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1st Sunday of Lent, Modern

Sunday, February 18, 2018

Lectionary 23

The first Sunday of Lent begins on a reassuring note this year as we hear about God’s covenant of mercy and peace with all of creation, following the destruction brought by the flood and marked by the sign of a rainbow. Every time I see a rainbow I think of this passage and of God’s fidelity to his creation and to us, who are the crown of creation.

To be sure, there is an obvious connection between the forty days of the flood recounted in Genesis, the forty years of Israel’s desert sojourn, and the forty days of Jesus’ temptation in the desert—the last of which was in turn the inspiration for the forty days of our Lenten journey. But since the time when the Lectionary for mass was revised following the Second Vatican Council we have heard this excerpt from Genesis at the beginning of Lent for one critically important reason: because it speaks of God’s restoration of hope to mankind and indeed all of creation after the flood, an event which is a “type” or symbolic representation of baptism.

A type is really more than a symbol, it is a person or event or object which has real meaning and value itself, yet which also points forward to someone or something which is of greater significance. In his Letter to the Romans Saint Paul actually uses the word “type”—it is the same in Greek and English—when he refers to Christ, writing of “…Adam, who is a type of the one to come” (Rom 5:14).

That the first reading provides us with a “type” of baptism through its colorful language about Noah is deeply meaningful for all Christians today as we have just begun our observance of Lent, a time devoted to repentance and a return to our baptismal purity. Even more so, this baptismal imagery is important because today the Church the world over marks the beginning of the third stage of the preparation of catechumens for initiation into the Church at the Easter Vigil, an initiation of which baptism is the primordial moment.

To commemorate this key moment in the faith life of the entire Church and her individual members dioceses all over the world will celebrate the Rite of Election today. With this in mind, and turning back to the readings for mass, in the New Testament epistle from First Peter we hear the author directly say that baptism was foreshadowed by Noah and the flood: “He also went to preach to the spirits in prison, who had once been disobedient while God patiently waited in the days of Noah during the building of the ark, in which a few persons, eight in all, were saved through water. This prefigured baptism, which saves you now” (1 Pet 3:19-21).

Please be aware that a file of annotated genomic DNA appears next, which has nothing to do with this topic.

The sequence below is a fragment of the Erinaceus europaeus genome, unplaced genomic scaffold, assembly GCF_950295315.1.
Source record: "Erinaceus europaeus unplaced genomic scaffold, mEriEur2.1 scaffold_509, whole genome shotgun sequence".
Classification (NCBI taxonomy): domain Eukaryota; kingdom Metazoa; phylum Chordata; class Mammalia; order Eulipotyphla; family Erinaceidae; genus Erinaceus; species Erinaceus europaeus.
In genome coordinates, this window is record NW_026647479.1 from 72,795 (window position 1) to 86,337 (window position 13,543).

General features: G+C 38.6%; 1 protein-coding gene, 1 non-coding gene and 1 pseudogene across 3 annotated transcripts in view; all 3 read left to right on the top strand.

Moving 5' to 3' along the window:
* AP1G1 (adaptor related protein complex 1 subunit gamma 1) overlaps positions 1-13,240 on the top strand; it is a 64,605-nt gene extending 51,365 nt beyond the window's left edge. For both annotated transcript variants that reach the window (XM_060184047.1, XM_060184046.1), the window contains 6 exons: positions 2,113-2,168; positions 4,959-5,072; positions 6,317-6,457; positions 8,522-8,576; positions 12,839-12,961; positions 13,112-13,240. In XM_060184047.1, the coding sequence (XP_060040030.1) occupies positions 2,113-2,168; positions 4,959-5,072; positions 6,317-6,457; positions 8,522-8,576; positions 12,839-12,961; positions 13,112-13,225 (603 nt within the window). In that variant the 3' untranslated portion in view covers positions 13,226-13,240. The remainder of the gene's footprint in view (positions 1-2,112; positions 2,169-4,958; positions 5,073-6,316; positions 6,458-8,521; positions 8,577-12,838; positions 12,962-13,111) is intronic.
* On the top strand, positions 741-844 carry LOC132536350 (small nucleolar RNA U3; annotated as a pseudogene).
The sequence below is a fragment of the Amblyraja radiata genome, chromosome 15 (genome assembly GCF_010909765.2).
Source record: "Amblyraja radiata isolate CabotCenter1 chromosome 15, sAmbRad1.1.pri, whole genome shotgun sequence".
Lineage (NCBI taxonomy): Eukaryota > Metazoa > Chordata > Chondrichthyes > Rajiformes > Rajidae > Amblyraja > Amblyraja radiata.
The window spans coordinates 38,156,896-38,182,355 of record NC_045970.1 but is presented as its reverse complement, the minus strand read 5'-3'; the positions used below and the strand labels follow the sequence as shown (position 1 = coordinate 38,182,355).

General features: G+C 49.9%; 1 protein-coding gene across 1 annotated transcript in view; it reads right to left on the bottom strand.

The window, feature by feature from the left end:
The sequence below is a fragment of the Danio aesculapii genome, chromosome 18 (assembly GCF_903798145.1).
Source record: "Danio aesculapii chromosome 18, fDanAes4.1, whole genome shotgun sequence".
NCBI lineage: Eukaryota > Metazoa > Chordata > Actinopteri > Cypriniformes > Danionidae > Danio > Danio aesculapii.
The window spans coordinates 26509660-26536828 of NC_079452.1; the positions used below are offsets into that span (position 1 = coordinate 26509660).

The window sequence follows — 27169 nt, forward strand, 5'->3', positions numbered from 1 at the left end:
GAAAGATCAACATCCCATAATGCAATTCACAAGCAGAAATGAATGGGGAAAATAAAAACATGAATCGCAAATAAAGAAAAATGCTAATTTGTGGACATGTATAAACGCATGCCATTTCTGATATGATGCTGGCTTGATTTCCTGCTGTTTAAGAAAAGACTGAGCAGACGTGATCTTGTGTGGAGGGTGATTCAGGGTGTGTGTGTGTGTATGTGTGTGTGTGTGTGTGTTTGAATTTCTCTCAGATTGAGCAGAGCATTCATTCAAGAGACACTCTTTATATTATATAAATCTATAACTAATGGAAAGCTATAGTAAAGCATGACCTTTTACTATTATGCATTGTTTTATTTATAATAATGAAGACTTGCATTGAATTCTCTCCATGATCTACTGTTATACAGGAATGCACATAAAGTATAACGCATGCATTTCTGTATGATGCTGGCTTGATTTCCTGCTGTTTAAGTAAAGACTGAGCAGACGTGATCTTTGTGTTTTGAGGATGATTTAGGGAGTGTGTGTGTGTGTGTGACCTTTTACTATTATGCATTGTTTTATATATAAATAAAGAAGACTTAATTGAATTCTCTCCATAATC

When the epistle speaks of “baptism, which saves you now” it is addressing both the Christian believers who first read and heard this epistle and us as well. The very same sacrament that delivered new life in the Lord to the earliest Christians does the same for us today, and the same inner conversion that led them to the waters of baptism must sustain us in our day, even if we were baptized many years ago.
The gospel reading today also reminds us of this call to conversion as a keynote of Lenten observance, with Christ himself commanding us to “repent, and believe in the gospel” (Mark 1:15). May Lent be a season of renewal and peace for all who trust in the Lord, those already washed in the waters of baptism and those preparing for that great moment—each one of us rejoicing with the Psalmist: “Your ways, O Lord, are love and truth to those who keep your covenant” (Ps 25:10).

Father Edward Mazich, O.S.B.

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